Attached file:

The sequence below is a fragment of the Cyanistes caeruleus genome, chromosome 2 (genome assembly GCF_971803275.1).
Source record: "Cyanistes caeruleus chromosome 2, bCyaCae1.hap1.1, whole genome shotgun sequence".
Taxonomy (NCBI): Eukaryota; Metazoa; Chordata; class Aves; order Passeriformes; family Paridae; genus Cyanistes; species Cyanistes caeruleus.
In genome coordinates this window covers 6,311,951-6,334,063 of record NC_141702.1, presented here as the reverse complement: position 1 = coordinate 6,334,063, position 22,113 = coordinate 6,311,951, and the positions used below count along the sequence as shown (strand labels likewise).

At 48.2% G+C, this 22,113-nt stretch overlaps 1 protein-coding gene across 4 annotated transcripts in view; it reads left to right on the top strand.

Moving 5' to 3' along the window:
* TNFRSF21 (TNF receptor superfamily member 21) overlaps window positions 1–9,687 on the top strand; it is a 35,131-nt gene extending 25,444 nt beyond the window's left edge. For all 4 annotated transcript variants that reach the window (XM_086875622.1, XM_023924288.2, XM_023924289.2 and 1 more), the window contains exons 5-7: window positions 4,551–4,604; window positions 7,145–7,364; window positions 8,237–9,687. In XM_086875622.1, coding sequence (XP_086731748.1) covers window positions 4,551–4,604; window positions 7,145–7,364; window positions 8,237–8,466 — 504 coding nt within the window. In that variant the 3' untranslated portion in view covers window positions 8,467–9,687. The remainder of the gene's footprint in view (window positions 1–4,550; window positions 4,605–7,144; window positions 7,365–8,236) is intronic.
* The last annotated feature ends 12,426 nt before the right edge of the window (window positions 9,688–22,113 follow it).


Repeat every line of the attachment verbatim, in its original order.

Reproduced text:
The sequence below is a fragment of the Cyanistes caeruleus genome, chromosome 2 (genome assembly GCF_971803275.1).
Source record: "Cyanistes caeruleus chromosome 2, bCyaCae1.hap1.1, whole genome shotgun sequence".
Taxonomy (NCBI): Eukaryota; Metazoa; Chordata; class Aves; order Passeriformes; family Paridae; genus Cyanistes; species Cyanistes caeruleus.
In genome coordinates this window covers 6,311,951-6,334,063 of record NC_141702.1, presented here as the reverse complement: position 1 = coordinate 6,334,063, position 22,113 = coordinate 6,311,951, and the positions used below count along the sequence as shown (strand labels likewise).

At 48.2% G+C, this 22,113-nt stretch overlaps 1 protein-coding gene across 4 annotated transcripts in view; it reads left to right on the top strand.

Moving 5' to 3' along the window:
* TNFRSF21 (TNF receptor superfamily member 21) overlaps window positions 1–9,687 on the top strand; it is a 35,131-nt gene extending 25,444 nt beyond the window's left edge. For all 4 annotated transcript variants that reach the window (XM_086875622.1, XM_023924288.2, XM_023924289.2 and 1 more), the window contains exons 5-7: window positions 4,551–4,604; window positions 7,145–7,364; window positions 8,237–9,687. In XM_086875622.1, coding sequence (XP_086731748.1) covers window positions 4,551–4,604; window positions 7,145–7,364; window positions 8,237–8,466 — 504 coding nt within the window. In that variant the 3' untranslated portion in view covers window positions 8,467–9,687. The remainder of the gene's footprint in view (window positions 1–4,550; window positions 4,605–7,144; window positions 7,365–8,236) is intronic.
* The last annotated feature ends 12,426 nt before the right edge of the window (window positions 9,688–22,113 follow it).